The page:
Broadstreet bulletin – Issue 1
The return of inflation?
In September 2020, annual inflation in the UK was running at 0.5% on the CPI measure and 1.1% using the old RPI yardstick. At the time price rises were the least of the economic concerns. Wind forward 12 months and inflation has become a hot topic. The latest (August) figures are 3.2% CPI and 4.8% RPI. The increase was the highest monthly CPI rise ever recorded by the Office for National Statistics (ONS) and brings the inflation rate to the level last seen in March 2012. As the graph shows, 2021 has seen something of an inflationary renaissance.
RPI and CPI 2010 onwards
Not only here…
Inflation was once known as the ‘British disease’, reflecting the problems of the 1970s when annual price increases topped 20%. This time around, the UK is not alone in experiencing a jump in prices. Across the Atlantic, the USA has seen inflation leap from 1.4% last September to a 13-year high of 5.4% in June and July 2021, before easing to 5.3% in August.
The Eurozone, which has long struggled to meet its inflation target, has joined in too: prices were falling by 0.3% a year in September 2020, whilst in August 2021 they were rising at 3% – the highest since November 2011 and well above the European Central Bank’s new central target of 2%.
‘Transitory’, say the central bankers…
The favourite word used by central bankers to describe the uptick in inflation is ‘transitory’. There is a case to be made for that view:
- Annual inflation is a measure of current prices against those a year ago. Think back twelve months and there are some prices that were driven down by the pandemic, which cut or even eliminated demand. Look across two years and the price of an item might have changed little, but the movement during the period could be V-shaped, with the last 12 months’ sharp bounce back. ‘Base effects’ is the economists’ term for this statistical quirk. Another year and they could automatically disappear.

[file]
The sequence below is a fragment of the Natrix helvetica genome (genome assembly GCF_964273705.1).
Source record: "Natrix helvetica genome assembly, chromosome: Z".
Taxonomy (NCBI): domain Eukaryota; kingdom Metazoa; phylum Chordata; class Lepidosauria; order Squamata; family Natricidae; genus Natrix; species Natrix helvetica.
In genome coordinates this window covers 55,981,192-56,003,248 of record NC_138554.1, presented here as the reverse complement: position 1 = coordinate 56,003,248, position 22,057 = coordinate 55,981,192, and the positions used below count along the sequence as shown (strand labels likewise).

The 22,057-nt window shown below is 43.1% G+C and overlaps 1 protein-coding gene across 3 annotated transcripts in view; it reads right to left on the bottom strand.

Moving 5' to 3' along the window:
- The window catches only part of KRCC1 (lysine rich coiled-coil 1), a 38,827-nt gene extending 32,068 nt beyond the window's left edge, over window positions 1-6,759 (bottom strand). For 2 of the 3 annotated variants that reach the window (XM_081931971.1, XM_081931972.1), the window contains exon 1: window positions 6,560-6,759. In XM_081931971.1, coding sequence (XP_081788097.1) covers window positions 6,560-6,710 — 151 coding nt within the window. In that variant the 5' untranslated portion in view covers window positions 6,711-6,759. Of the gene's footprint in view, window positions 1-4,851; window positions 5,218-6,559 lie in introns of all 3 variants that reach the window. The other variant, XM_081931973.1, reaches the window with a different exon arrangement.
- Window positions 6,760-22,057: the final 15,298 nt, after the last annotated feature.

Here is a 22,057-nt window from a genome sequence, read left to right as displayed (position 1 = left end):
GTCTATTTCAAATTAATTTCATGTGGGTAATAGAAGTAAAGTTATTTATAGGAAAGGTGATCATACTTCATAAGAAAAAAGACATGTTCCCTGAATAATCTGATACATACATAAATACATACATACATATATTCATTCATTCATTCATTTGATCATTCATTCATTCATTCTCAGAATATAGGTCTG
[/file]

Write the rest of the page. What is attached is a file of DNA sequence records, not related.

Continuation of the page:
- The pandemic has also created supply chain issues which have driven up prices as demand recovered. A good example has been the supply of computer chips used in car production. One vehicle may need up to 1,500 chips and these have been in short supply, with a knock-on effect for car production. In the absence of sufficient new vehicles, second-hand car prices have jumped – by over 18% in the year to August in the UK. Once more, the argument is in another 12 months’ supply chains will have re-established and the problem will have disappeared
…But are they right?
The argument against the central bankers’ optimism is partly that ‘they-would-say-that-wouldn’t-they?’ If they thought that the spike in inflation was more than a blip, then the central bankers would need to reverse their current policies of keeping interest rates around zero and buying large quantities of their Governments’ bonds. Such a change would have serious consequences for the Governments concerned, all of which have borrowed heavily in response to the pandemic and can ill-afford a higher interest bill.
The worry is that price inflation is already starting to work through into wage increases, although there are distortions here too – in July, average pay in the UK was up 8.3% year on year. Wage rises could then lead to further price rises and so the spiral begins…
Why inflation matters
For the last 20 years to the end of 2020, CPI inflation averaged 2.1% and RPI inflation 2.9%. That has been close enough to the Bank of England’s target to be of no concern. An inflation rate of 4-5% would start to have a serious impact on investment and financial planning. At 5%, purchasing power halves over 14 years, whereas at 2% the same erosion takes place across 35 years.